2001-Sun Dec 11 07:05:00 EST 2016
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Persistent right aortic arch is a congenital abnormality of the blood vessels of the heart that can affect esophageal function in some dogs and less commonly, in cats. Basically, an embryonic branch of the aorta fails to regress and is wrapped around the esophagus when a puppy or kitten is born. This puts pressure on the tube, preventing the passage of food in the esophagus when the pet eats, causing regurgitation. Surgery can correct the problem, and follow-up care can usually reverse the esophageal effects, especially if done early in a pet’s life.
The vascular condition known as persistent right aortic arch is also called vascular ring anomaly or vascular compression of the esophagus. It’s a condition that results from the abnormal development of the artery that arises directly from the heart, the aorta.
In the uterus, the fetus has right and left aortic arches, which rise up from the heart, then curve down to supply blood to the abdomen and beyond. During normal development, the left aortic arch remains as the main artery, while the right aortic arch regresses. If, however, the right aortic arch persists instead of, or in addition to, the left aortic arch, it can wrap around and constrict the esophagus. While it doesn’t cause a problem to the cardiovascular system itself (i.e., blood flows without impediment), the constriction of vital structures like the esophagus (the tube that carries food into the stomach) and occasionally the trachea (windpipe) can be devastating to the affected pup.
The consequence of this abnormal ring around the body’s feeding tube is often regurgitation due to a compressed esophagus. Aspiration pneumonia can also result when dogs inhale the food they’re meant to ingest.
Symptoms of a persistent right aortic arch become apparent once a pup starts to eat solid foods. Though milk will slide down nicely, bulky foods will jam up in the esophagus, leading to a stretched structure and the inability to get food down –– hence the regurgitation.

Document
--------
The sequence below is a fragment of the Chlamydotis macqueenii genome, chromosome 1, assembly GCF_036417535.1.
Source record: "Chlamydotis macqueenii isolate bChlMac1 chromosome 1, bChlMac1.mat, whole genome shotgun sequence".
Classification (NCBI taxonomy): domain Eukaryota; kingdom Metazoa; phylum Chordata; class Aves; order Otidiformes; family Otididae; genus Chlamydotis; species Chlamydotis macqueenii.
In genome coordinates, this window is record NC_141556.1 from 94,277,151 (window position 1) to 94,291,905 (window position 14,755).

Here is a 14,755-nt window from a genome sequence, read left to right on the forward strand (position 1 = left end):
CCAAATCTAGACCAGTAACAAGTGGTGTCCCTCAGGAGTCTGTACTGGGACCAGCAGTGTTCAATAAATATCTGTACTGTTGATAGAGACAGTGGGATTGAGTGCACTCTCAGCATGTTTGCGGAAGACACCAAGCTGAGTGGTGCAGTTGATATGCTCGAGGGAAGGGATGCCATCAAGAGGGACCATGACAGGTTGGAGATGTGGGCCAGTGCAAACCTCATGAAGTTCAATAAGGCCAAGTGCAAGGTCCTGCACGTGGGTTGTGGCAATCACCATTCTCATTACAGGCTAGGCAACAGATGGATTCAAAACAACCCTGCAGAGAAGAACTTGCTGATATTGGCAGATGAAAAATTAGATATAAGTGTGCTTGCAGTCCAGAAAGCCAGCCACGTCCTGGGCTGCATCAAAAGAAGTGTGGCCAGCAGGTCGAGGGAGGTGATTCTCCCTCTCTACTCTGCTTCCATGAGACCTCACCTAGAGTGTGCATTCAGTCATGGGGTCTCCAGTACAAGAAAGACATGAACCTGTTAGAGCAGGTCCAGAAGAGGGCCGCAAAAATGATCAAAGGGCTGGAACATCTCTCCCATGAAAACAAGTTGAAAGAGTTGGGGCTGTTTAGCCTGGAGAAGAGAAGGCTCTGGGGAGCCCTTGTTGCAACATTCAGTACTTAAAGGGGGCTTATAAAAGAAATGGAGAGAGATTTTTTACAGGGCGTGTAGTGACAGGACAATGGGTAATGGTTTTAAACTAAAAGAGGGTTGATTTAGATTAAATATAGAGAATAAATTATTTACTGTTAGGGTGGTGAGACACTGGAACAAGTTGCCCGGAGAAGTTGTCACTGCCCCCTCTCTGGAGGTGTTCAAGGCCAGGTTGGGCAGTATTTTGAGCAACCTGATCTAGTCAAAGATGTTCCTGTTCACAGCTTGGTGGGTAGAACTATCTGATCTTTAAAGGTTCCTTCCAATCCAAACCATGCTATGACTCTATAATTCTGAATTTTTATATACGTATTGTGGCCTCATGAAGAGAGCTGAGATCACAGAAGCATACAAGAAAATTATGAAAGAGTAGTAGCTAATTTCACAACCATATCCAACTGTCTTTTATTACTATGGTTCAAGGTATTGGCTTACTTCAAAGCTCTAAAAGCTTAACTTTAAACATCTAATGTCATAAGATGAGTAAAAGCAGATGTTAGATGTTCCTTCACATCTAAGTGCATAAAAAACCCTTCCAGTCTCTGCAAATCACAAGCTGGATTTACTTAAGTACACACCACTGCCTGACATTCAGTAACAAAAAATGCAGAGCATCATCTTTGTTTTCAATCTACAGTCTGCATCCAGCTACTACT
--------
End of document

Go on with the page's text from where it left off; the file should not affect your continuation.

A stretched (dilated) esophagus, sometimes termed megaesophagus, is a typical result of the physical obstruction provided by a persistent right aortic arch. Stunted growth (due to lack of nutrition) and breathing problems (often the result of aspiration pneumonia secondary to regurgitation) are other common signs.
Diagnosis, usually undertaken after an animal is weaned and begins regurgitating, is accomplished through chest X-rays (radiography) that demonstrate a dilation in the esophagus from the throat to the base of the heart. In most cases, barium (a gastrointestinal contrast material for use in radiography) is used to highlight this dilation.
Compared to other breeds, the Great Dane, German Shepherd, and Irish Setter are more commonly affected.
Definitive treatment of a persistent right aortic arch is always surgical. A constricting ring is placed around the abnormal vessel to allow it to degenerate. Follow-up care is designed to allow the esophagus to return to its normal size and function. That may involve feeding small amounts of moistened (or slurried) food throughout the day. Feeding from a height to allow gravity to take food into the stomach is also commonly recommended.
Depending on the time of intervention (earliest is best), esophageal problems may persist despite surgery, more so if the esophagus has been severely distended and has suffered severe nerve damage prior to intervention.
Affected dogs, their parents and siblings should not be bred. This is the only known means of prevention at the current time.
This article has been reviewed by a Veterinarian.
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